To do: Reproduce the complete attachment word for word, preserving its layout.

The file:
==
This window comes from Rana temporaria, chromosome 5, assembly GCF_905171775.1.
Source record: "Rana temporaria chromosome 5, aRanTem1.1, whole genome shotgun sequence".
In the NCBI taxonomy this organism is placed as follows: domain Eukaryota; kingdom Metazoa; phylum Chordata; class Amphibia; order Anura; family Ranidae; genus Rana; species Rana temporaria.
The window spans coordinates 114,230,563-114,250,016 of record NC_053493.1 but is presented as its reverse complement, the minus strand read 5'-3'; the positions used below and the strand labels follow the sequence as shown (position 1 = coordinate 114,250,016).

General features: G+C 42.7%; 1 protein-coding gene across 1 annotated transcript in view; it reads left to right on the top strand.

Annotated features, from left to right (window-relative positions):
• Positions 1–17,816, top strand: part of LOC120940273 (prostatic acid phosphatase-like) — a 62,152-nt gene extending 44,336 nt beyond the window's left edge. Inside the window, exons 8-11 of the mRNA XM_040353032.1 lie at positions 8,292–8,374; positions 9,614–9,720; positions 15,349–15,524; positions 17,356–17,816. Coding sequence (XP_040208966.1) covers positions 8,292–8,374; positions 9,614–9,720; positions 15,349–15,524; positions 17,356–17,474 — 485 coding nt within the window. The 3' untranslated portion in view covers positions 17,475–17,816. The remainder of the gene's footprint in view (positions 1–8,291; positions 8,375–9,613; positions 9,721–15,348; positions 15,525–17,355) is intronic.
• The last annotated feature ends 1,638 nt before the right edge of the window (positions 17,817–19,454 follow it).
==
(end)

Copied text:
This window comes from Rana temporaria, chromosome 5, assembly GCF_905171775.1.
Source record: "Rana temporaria chromosome 5, aRanTem1.1, whole genome shotgun sequence".
In the NCBI taxonomy this organism is placed as follows: domain Eukaryota; kingdom Metazoa; phylum Chordata; class Amphibia; order Anura; family Ranidae; genus Rana; species Rana temporaria.
The window spans coordinates 114,230,563-114,250,016 of record NC_053493.1 but is presented as its reverse complement, the minus strand read 5'-3'; the positions used below and the strand labels follow the sequence as shown (position 1 = coordinate 114,250,016).

General features: G+C 42.7%; 1 protein-coding gene across 1 annotated transcript in view; it reads left to right on the top strand.

Annotated features, from left to right (window-relative positions):
• Positions 1–17,816, top strand: part of LOC120940273 (prostatic acid phosphatase-like) — a 62,152-nt gene extending 44,336 nt beyond the window's left edge. Inside the window, exons 8-11 of the mRNA XM_040353032.1 lie at positions 8,292–8,374; positions 9,614–9,720; positions 15,349–15,524; positions 17,356–17,816. Coding sequence (XP_040208966.1) covers positions 8,292–8,374; positions 9,614–9,720; positions 15,349–15,524; positions 17,356–17,474 — 485 coding nt within the window. The 3' untranslated portion in view covers positions 17,475–17,816. The remainder of the gene's footprint in view (positions 1–8,291; positions 8,375–9,613; positions 9,721–15,348; positions 15,525–17,355) is intronic.
• The last annotated feature ends 1,638 nt before the right edge of the window (positions 17,817–19,454 follow it).